Policy Considerations

    While county offices and related community college(s) should develop the plan and garner broad-based community and employer support for its goals, there must be a clear delineation of areas of responsibility for the actual implementation of the program. And there must be provisions for periodic monitoring of the quality of implementation and the ability to make timely operational adjustments as required. There will be a focus

    on results of the implementation of these inter-agency plans.

    Evaluation of programs established under this policy should be funded at a sufficient level to enable critical analysis of which components and which specific locations work and which should be discontinued over reasonable term of implementation. The academic achievement of targeted students will be a major criterion of successful evaluations, but there may be other criteria used to justify continued support, as academic performance improvements may take more time.

    The implementation of this recommendation may build upon legislation already introduced such as AB 735 (Weber) which is a t wo-year bill introduced in 2018. However, that legislation does not include the concept of inter-agency collaboration. Its funding mechanism is available only to school districts, not community colleges, nor Department of Corrections & Rehabilitation. And it does not call for participation by business organizations or other potential employers of parents of low performing students. So additional legislative provisions are warranted, beyond AB 735.

    Rationale for this policy recommendation

    Five realities help frame the justification regarding this topic:

    1. The lowest performing student group has endured int er-generational legal and quasi-legal discrimination in USA since they were brought to the country as slaves in While many members of this group have overcome some of these barriers, many others have not been able to do so. This phenomenon is manifested in many ways, including persistent failures in education at all levels, low rates of adequate employment, and economic well-being
    1. Past legislation to improve the lot of these students usually lump such students in broad categories such as urban, disadvantaged, low income, or under-representative While well intentioned, none of those resulting programs focused enough on the lowest performing student group to accurately identify needs nor provide the remedies required.
    1. Older youth and adults who wind up in the school-to-prison pipeline cost the state about $50,000 per inmate, while the corresponding K-12 cost of public school students in California is more like $10,000 per student. The estimated supplemental and concentrated components of AB 2635 (Weber et al) of 2017 was $4,000 per pupil, and that bill passed two policy committees and the floor of the California State Assembly. This recent legislative experience suggests that this proposal has potential viability. Moreover, Weber's bill became the basis for negotiating with then Governor Jerry Brown, who signed into law the Low-performing Student Block Grant (LPSBG). The LPSBG delivered $300 million dollars to California public school districts to address the low performance of all qualified students. As mentioned elsewhere, that bill addressed much of policy advocated in this paper, except it was one-time funding. It did not attempt to address the needs of parents of eligible students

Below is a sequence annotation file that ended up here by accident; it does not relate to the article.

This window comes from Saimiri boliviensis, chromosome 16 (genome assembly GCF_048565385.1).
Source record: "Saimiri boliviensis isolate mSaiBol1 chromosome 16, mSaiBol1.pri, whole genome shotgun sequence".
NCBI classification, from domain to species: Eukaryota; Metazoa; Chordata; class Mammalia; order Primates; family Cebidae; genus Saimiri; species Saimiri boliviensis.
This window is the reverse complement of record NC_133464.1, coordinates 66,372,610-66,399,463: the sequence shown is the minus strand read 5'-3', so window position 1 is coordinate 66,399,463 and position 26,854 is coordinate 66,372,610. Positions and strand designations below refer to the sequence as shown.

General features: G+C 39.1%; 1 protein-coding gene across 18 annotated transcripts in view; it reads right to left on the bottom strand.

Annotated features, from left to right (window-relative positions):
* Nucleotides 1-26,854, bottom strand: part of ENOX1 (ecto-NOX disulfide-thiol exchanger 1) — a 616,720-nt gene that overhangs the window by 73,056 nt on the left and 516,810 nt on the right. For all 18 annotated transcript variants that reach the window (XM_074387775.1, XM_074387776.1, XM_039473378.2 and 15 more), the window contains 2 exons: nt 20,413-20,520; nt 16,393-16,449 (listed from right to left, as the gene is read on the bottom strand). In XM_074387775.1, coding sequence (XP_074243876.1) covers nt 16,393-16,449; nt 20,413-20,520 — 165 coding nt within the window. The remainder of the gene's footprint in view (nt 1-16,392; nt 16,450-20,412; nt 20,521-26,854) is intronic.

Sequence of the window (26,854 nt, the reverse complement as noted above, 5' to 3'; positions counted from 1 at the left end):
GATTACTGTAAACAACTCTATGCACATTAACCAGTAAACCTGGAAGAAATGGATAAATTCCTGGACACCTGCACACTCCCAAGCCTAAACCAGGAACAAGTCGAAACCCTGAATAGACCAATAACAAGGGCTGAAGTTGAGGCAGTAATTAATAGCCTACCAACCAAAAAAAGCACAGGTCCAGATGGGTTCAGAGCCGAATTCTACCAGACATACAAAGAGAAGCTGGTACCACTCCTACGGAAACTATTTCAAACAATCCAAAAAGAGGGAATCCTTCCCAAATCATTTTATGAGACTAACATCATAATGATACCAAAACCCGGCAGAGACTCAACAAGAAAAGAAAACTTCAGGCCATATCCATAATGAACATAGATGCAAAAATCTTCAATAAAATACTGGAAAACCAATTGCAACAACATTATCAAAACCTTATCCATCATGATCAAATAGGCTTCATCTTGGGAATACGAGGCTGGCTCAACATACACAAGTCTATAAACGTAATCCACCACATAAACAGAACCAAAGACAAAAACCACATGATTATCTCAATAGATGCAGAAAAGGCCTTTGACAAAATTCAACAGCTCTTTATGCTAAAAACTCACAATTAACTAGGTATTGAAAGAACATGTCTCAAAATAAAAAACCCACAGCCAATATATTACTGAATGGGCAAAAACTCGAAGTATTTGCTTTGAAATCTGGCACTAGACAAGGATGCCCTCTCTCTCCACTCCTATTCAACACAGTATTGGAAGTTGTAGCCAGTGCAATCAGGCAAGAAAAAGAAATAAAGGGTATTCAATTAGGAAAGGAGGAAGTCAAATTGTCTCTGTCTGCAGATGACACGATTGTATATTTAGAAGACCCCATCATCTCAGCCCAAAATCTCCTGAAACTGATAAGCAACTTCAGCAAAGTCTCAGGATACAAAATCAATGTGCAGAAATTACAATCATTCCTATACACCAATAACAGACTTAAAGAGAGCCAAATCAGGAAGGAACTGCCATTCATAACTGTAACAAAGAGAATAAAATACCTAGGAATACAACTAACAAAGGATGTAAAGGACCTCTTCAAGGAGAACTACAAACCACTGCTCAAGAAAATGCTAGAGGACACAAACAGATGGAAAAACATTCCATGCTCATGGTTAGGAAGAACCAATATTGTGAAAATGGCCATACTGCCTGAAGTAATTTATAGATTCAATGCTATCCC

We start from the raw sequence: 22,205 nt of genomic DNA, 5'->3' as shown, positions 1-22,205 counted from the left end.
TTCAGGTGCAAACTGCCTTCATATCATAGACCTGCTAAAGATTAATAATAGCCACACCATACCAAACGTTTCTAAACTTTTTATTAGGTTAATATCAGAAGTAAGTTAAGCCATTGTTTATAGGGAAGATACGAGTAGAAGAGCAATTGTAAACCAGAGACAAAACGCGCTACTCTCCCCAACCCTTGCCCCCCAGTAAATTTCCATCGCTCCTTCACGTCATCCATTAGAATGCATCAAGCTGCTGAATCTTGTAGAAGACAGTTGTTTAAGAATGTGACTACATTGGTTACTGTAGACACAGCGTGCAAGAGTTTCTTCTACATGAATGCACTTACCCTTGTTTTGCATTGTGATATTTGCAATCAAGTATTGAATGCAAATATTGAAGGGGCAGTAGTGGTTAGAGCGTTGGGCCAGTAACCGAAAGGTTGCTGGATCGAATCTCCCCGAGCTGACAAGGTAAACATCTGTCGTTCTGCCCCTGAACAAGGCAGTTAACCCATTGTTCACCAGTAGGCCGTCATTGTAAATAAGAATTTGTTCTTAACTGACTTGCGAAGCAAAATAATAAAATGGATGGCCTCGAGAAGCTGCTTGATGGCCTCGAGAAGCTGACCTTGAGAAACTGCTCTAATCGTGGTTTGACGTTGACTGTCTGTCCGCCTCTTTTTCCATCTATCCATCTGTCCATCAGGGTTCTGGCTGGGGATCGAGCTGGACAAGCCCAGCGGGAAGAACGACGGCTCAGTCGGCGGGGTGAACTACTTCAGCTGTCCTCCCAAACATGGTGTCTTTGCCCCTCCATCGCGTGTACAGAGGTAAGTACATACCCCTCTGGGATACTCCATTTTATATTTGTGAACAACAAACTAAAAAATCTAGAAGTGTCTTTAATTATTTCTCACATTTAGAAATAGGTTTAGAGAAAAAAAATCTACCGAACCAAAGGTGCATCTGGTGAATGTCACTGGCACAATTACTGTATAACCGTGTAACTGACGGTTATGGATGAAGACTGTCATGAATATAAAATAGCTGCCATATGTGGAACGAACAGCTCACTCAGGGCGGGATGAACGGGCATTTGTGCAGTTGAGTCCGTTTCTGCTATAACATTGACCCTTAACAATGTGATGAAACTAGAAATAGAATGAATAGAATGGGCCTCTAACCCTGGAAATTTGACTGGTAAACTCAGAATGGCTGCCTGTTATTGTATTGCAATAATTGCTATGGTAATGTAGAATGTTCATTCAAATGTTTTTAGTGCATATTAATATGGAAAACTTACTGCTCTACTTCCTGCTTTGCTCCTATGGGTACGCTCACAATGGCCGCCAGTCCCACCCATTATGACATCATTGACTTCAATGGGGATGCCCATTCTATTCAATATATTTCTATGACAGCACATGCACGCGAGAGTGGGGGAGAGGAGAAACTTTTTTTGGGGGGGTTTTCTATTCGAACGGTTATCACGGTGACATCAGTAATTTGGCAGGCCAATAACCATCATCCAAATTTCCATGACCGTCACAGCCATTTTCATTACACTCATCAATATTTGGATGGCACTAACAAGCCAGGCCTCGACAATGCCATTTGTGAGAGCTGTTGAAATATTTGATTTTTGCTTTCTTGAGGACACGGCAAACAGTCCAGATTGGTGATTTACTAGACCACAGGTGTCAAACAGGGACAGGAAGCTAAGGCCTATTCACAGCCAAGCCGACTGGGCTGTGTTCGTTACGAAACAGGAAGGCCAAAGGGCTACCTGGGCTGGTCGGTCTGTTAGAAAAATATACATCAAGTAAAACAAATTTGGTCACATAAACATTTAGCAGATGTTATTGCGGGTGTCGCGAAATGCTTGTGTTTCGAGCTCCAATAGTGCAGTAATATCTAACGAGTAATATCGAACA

1. The new aspects of this legislation call for the focus on only nine counties, where most of lowest performing students are enrolled in public schools. Additionally, it calls for inter-agency collaboration-management, monitoring, and Finally, it would urge building upon existing programs across a wide spectrum such as the Community Colleges' Goal 4 "to reduce the equity gap among underrepresented student via California Promise Program and Guided Pathways framework." It would extract lessons from the San Quentin's Robert E. Burton Adult School-tops among the states 12 prison schools and winner of the Distinguished School award for its 1,180 inmates enrolled in the school. It would also consider findings and policy recommendations drawn from a national study  of education for inmates to assist them with reentry into normal family and civic life--"Equipping Individuals for Life," cited in Attachment# 7.
    2. Despite the one-time, 2019 Low Performing Schools Block Grant (LPSBG) allocations to school districts and county offices, there is no on-going remedy to the achievement gap dilemma for California. That does not mean that the goal is impossible to reach. It simply means that the study that the Legislative Analyst will undertake is timely, and perhaps overdue. As a lifelong educator and  researcher,  I  believe  the  study  can   benefit   from  this   proposal (See Attachment # 8).

    To read the full legislative analysis study of the achievement gap download the PDF